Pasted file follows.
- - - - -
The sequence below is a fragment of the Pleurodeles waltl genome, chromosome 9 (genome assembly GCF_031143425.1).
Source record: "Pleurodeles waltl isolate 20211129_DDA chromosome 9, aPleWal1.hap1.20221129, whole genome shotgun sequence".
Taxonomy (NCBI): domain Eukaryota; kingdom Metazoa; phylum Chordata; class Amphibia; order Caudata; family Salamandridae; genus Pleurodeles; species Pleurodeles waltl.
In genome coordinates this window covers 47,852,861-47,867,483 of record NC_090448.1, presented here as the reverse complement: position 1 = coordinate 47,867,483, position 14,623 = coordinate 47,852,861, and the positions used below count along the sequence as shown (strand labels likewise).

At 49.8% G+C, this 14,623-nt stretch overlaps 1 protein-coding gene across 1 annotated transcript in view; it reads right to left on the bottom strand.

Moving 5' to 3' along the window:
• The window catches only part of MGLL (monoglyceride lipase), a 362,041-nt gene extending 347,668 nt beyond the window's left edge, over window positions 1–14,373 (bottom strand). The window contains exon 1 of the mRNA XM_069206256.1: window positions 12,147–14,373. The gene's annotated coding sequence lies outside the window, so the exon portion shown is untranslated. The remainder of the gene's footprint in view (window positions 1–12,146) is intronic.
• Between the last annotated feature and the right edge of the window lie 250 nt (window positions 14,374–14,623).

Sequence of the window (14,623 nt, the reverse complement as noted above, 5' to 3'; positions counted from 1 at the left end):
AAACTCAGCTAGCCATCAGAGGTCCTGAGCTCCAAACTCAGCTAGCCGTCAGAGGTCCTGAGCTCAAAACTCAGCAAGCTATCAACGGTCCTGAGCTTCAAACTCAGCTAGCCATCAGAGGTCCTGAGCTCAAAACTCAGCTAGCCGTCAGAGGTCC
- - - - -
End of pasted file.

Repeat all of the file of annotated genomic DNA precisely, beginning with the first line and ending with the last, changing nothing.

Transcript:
The sequence below is a fragment of the Pleurodeles waltl genome, chromosome 9 (genome assembly GCF_031143425.1).
Source record: "Pleurodeles waltl isolate 20211129_DDA chromosome 9, aPleWal1.hap1.20221129, whole genome shotgun sequence".
Taxonomy (NCBI): domain Eukaryota; kingdom Metazoa; phylum Chordata; class Amphibia; order Caudata; family Salamandridae; genus Pleurodeles; species Pleurodeles waltl.
In genome coordinates this window covers 47,852,861-47,867,483 of record NC_090448.1, presented here as the reverse complement: position 1 = coordinate 47,867,483, position 14,623 = coordinate 47,852,861, and the positions used below count along the sequence as shown (strand labels likewise).

At 49.8% G+C, this 14,623-nt stretch overlaps 1 protein-coding gene across 1 annotated transcript in view; it reads right to left on the bottom strand.

Moving 5' to 3' along the window:
• The window catches only part of MGLL (monoglyceride lipase), a 362,041-nt gene extending 347,668 nt beyond the window's left edge, over window positions 1–14,373 (bottom strand). The window contains exon 1 of the mRNA XM_069206256.1: window positions 12,147–14,373. The gene's annotated coding sequence lies outside the window, so the exon portion shown is untranslated. The remainder of the gene's footprint in view (window positions 1–12,146) is intronic.
• Between the last annotated feature and the right edge of the window lie 250 nt (window positions 14,374–14,623).

Sequence of the window (14,623 nt, the reverse complement as noted above, 5' to 3'; positions counted from 1 at the left end):
AAACTCAGCTAGCCATCAGAGGTCCTGAGCTCCAAACTCAGCTAGCCGTCAGAGGTCCTGAGCTCAAAACTCAGCAAGCTATCAACGGTCCTGAGCTTCAAACTCAGCTAGCCATCAGAGGTCCTGAGCTCAAAACTCAGCTAGCCGTCAGAGGTCC